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John Carpenter’s Assault On Precinct 13 is a 1976 cult classic action thriller that yields truly spectacular results from its low budget roots, even if at times those limitations hold it back.
Lt. Ethan Bishop (Austin Stoker) is put in charge of a soon-to-be-defunct police precinct for the night. He and handful of others, including secretaries Leigh (Laurie Zimmer) and Julie (Nancy Loomis), as well as prisoners Napoleon Wilson (Darwin Joston) and Wells (Tony Burton) find themselves under attack by a relentless gang of criminals armed to the teeth. Outnumbered and outgunned, those trapped inside the precinct are forced to get creative if they want to stay alive.
Assault On Precinct 13 is a movie that you can certainly tell is very low budget, but will probably be surprised to find out just how low – the budget was capped at $100,000 dollars, the flip-side being Carpenter having total creative control. It’s remarkable how much they were able to achieve with a fraction of what even a lot of independent movies have to work with.
This is a lean, gritty, minimalist movie that works best when it’s building tension. The first half sets up the various circumstances that lead up to a rather colorful bunch of characters being trapped in a defunct police station. It’s slow, but suspenseful and sets the appropriate tone for the siege itself.
The antagonists of the movie, the Street Thunder gang, almost never utter a word. They have no discernible personalities and their motivations are straightforward and simple. There’s something inherently unnerving about this faceless, voiceless crowd of armed thugs and their relentless assault.
The besieged, by contrast, are far more defined, if not particularly complex characters. The actors give fine performances and the writing gives them their fair share of memorable moments and lines. Joston’s Napoleon Wilson is easily the most quotable, so much so that he arguably upstages Stoker’s Lt. Bishop.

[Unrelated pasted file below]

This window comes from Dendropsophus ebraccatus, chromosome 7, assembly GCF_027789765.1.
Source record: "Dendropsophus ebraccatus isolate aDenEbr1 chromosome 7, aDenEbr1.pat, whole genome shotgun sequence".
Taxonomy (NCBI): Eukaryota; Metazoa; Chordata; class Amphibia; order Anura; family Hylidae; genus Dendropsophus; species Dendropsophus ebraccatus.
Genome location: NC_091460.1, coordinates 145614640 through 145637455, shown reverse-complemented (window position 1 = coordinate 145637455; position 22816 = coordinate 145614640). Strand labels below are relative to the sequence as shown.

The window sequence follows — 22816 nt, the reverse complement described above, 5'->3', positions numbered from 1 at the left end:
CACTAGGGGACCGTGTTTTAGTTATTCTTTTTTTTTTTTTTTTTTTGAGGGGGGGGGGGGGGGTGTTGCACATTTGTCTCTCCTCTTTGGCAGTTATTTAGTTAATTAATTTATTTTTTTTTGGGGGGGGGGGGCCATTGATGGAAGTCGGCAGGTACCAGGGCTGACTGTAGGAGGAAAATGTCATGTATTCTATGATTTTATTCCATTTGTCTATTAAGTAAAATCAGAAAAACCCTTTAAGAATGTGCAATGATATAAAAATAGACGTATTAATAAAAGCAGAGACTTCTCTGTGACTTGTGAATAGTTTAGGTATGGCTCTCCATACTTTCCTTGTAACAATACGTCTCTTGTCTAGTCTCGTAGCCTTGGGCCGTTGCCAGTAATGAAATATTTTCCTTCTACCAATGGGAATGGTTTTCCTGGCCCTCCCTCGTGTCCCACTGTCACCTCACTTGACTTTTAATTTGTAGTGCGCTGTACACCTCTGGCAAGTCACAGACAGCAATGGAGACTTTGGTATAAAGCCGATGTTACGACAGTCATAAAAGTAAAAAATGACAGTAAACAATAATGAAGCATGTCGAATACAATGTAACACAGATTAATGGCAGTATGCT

Where Assault on Precinct 13 suffers the most is with is action. Apart from one standout gunfight that has the main characters fend off dozens of attackers at once and the infamous ice cream truck scene, the action tends to be a bit lackluster. A long sequence of the gang firing on the precinct off-camera is probably the worst offender, as we’re left mostly looking it a bunch of windows breaking as muffled gunshots are heard.
This is a movie that makes the most of the moments leading up to the action and those in between it, but when the guns start talking, so do the budgetary constraints. That being said, it is still a terrific movie that definitely holds up well even after 40 years.
This restoration comes with a wide range of special features, including several interviews, two audio commentaries and plenty more – so even if you already own Assault On Precinct 13, there’s plenty of reason to consider getting the new edition as well.
Assault On Precinct 13: 40th Anniversary Restored Special Edition is set for a DVD and Blu-Ray release in the UK on November 28, 2016.
Return to Precinct 13 – New Interview with Austin Stoker
Producing Precinct 13 –New Interview with Joseph Kaufman
Filmmaking with John – New Interview with Tommy Lee Wallace
Interview with John Carpenter and Austin Stoker
‘The Sassy One’ with Nancy Loomis
Audio Commentary with John Carpenter
Audio Commentary with Tommy Lee Wallace
‘Captain Voyeur’ John Carpenter Student Short (Blu-Ray Exclusive)
Do You Remember Laurie ZimmerDocumentary Film (Blu-Ray Exclusive)
5 Art Cards (Limited Edition Box Set Exclusive)
Bonus CD Soundtrack Disc (Limited Edition Box Set Exclusive)